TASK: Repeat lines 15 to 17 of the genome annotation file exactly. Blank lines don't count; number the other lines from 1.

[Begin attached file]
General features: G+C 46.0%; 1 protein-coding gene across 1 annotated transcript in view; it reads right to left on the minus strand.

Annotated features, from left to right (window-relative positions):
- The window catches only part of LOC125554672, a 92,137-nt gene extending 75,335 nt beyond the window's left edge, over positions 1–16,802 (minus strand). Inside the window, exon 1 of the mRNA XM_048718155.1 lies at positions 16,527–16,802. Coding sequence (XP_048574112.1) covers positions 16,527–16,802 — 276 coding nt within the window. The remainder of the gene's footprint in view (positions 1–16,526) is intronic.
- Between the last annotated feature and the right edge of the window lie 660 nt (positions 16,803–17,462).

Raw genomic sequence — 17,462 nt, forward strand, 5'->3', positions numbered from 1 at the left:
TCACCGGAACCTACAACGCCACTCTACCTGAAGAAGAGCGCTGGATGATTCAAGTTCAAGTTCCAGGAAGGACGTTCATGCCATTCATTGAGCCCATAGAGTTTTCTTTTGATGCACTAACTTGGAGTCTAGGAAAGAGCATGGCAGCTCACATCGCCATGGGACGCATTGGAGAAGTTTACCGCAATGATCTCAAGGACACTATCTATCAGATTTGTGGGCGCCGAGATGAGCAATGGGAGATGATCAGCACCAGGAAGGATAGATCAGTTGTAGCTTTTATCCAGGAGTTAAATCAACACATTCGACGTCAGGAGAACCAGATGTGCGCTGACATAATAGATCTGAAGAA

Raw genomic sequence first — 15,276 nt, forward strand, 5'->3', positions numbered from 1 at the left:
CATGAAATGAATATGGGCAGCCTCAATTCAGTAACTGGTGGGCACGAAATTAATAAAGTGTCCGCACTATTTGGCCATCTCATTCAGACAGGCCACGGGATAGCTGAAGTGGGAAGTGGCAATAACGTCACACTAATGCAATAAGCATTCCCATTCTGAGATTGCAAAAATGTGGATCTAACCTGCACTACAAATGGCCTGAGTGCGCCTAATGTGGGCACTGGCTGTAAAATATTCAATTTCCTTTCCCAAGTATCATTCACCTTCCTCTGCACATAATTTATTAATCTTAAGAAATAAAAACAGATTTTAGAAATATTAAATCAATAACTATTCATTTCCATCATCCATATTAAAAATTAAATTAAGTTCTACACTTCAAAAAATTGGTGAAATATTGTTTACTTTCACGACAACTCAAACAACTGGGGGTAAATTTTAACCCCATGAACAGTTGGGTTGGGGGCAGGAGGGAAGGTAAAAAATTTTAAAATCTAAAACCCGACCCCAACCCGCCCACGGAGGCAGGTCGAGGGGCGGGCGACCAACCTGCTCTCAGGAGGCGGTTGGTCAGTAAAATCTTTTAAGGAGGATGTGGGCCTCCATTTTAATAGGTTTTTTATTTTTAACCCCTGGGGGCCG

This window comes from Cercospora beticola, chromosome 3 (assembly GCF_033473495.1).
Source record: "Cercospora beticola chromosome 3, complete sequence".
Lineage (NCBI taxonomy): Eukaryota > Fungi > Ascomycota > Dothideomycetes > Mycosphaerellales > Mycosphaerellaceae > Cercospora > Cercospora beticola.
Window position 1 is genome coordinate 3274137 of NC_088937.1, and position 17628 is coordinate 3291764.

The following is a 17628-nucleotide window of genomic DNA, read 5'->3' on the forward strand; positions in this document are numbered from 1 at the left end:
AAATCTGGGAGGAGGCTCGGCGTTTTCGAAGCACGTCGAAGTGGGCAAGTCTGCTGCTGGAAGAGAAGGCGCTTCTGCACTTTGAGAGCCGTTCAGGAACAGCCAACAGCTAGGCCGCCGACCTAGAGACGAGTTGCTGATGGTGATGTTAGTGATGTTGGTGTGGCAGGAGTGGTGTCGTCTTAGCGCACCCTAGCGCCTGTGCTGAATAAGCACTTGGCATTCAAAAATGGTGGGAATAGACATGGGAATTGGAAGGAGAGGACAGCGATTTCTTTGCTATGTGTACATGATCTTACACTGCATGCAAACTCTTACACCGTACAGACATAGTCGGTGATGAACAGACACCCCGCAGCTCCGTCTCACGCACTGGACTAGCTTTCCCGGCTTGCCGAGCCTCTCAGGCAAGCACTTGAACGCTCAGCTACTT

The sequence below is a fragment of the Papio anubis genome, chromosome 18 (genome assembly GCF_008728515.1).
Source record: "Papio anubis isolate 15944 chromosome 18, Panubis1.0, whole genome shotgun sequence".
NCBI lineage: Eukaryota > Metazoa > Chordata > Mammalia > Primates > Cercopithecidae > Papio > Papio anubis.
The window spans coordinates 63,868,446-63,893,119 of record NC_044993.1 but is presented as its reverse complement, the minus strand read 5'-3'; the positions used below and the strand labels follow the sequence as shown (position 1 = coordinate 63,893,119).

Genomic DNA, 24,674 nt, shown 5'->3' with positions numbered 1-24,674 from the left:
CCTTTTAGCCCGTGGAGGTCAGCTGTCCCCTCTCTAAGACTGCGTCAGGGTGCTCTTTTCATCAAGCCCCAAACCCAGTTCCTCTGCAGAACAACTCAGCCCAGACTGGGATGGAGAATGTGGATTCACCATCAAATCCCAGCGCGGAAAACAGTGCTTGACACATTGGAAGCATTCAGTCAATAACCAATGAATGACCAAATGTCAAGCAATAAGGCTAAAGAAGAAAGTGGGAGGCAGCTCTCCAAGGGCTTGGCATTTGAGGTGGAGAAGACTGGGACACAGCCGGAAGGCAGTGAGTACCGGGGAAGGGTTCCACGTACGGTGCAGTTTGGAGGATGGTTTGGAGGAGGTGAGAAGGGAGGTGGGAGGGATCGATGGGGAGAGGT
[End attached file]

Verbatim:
The sequence below is a fragment of the Papio anubis genome, chromosome 18 (genome assembly GCF_008728515.1).
Source record: "Papio anubis isolate 15944 chromosome 18, Panubis1.0, whole genome shotgun sequence".
NCBI lineage: Eukaryota > Metazoa > Chordata > Mammalia > Primates > Cercopithecidae > Papio > Papio anubis.